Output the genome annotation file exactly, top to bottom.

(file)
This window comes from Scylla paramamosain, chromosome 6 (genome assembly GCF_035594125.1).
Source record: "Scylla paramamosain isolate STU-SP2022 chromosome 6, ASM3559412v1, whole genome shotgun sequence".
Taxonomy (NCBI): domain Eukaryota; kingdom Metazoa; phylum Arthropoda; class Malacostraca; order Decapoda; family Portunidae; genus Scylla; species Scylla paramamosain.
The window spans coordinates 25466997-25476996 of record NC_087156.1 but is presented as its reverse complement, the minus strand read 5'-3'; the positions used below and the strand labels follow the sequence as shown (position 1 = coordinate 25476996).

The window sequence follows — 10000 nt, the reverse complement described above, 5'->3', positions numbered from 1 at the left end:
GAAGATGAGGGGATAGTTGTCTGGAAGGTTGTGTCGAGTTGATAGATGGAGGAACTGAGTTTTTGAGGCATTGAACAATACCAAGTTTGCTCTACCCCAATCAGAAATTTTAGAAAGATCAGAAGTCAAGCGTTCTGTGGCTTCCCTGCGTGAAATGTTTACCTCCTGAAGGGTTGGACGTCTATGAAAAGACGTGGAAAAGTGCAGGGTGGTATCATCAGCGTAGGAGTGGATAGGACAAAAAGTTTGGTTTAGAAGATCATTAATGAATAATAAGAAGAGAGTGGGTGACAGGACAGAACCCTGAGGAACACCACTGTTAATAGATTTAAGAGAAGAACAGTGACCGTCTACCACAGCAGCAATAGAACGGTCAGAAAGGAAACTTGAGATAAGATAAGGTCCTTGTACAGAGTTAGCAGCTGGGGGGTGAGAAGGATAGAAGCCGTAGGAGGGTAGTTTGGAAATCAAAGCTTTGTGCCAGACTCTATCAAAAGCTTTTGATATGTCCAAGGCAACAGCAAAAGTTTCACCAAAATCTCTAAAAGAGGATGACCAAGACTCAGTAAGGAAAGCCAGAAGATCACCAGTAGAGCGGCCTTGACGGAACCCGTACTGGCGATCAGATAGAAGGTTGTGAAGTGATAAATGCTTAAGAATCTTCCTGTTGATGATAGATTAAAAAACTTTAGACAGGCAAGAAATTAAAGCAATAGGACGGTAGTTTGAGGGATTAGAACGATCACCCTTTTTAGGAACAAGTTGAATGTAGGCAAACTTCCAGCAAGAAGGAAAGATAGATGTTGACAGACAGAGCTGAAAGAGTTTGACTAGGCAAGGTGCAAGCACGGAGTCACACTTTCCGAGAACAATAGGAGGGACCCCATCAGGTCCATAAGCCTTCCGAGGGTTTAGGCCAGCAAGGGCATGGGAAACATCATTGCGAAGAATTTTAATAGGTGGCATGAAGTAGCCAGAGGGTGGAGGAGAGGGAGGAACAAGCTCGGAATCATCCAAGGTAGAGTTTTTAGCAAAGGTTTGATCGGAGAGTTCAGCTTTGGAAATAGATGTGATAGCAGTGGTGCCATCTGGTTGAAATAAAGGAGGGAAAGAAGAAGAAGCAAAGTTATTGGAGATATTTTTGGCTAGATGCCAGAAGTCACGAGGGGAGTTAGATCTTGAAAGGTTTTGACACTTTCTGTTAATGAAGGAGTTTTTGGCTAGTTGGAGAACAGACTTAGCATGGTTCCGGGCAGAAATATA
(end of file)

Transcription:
This window comes from Scylla paramamosain, chromosome 6 (genome assembly GCF_035594125.1).
Source record: "Scylla paramamosain isolate STU-SP2022 chromosome 6, ASM3559412v1, whole genome shotgun sequence".
Taxonomy (NCBI): domain Eukaryota; kingdom Metazoa; phylum Arthropoda; class Malacostraca; order Decapoda; family Portunidae; genus Scylla; species Scylla paramamosain.
The window spans coordinates 25466997-25476996 of record NC_087156.1 but is presented as its reverse complement, the minus strand read 5'-3'; the positions used below and the strand labels follow the sequence as shown (position 1 = coordinate 25476996).

The window sequence follows — 10000 nt, the reverse complement described above, 5'->3', positions numbered from 1 at the left end:
GAAGATGAGGGGATAGTTGTCTGGAAGGTTGTGTCGAGTTGATAGATGGAGGAACTGAGTTTTTGAGGCATTGAACAATACCAAGTTTGCTCTACCCCAATCAGAAATTTTAGAAAGATCAGAAGTCAAGCGTTCTGTGGCTTCCCTGCGTGAAATGTTTACCTCCTGAAGGGTTGGACGTCTATGAAAAGACGTGGAAAAGTGCAGGGTGGTATCATCAGCGTAGGAGTGGATAGGACAAAAAGTTTGGTTTAGAAGATCATTAATGAATAATAAGAAGAGAGTGGGTGACAGGACAGAACCCTGAGGAACACCACTGTTAATAGATTTAAGAGAAGAACAGTGACCGTCTACCACAGCAGCAATAGAACGGTCAGAAAGGAAACTTGAGATAAGATAAGGTCCTTGTACAGAGTTAGCAGCTGGGGGGTGAGAAGGATAGAAGCCGTAGGAGGGTAGTTTGGAAATCAAAGCTTTGTGCCAGACTCTATCAAAAGCTTTTGATATGTCCAAGGCAACAGCAAAAGTTTCACCAAAATCTCTAAAAGAGGATGACCAAGACTCAGTAAGGAAAGCCAGAAGATCACCAGTAGAGCGGCCTTGACGGAACCCGTACTGGCGATCAGATAGAAGGTTGTGAAGTGATAAATGCTTAAGAATCTTCCTGTTGATGATAGATTAAAAAACTTTAGACAGGCAAGAAATTAAAGCAATAGGACGGTAGTTTGAGGGATTAGAACGATCACCCTTTTTAGGAACAAGTTGAATGTAGGCAAACTTCCAGCAAGAAGGAAAGATAGATGTTGACAGACAGAGCTGAAAGAGTTTGACTAGGCAAGGTGCAAGCACGGAGTCACACTTTCCGAGAACAATAGGAGGGACCCCATCAGGTCCATAAGCCTTCCGAGGGTTTAGGCCAGCAAGGGCATGGGAAACATCATTGCGAAGAATTTTAATAGGTGGCATGAAGTAGCCAGAGGGTGGAGGAGAGGGAGGAACAAGCTCGGAATCATCCAAGGTAGAGTTTTTAGCAAAGGTTTGATCGGAGAGTTCAGCTTTGGAAATAGATGTGATAGCAGTGGTGCCATCTGGTTGAAATAAAGGAGGGAAAGAAGAAGAAGCAAAGTTATTGGAGATATTTTTGGCTAGATGCCAGAAGTCACGAGGGGAGTTAGATCTTGAAAGGTTTTGACACTTTCTGTTAATGAAGGAGTTTTTGGCTAGTTGGAGAACAGACTTAGCATGGTTCCGGGCAGAAATATA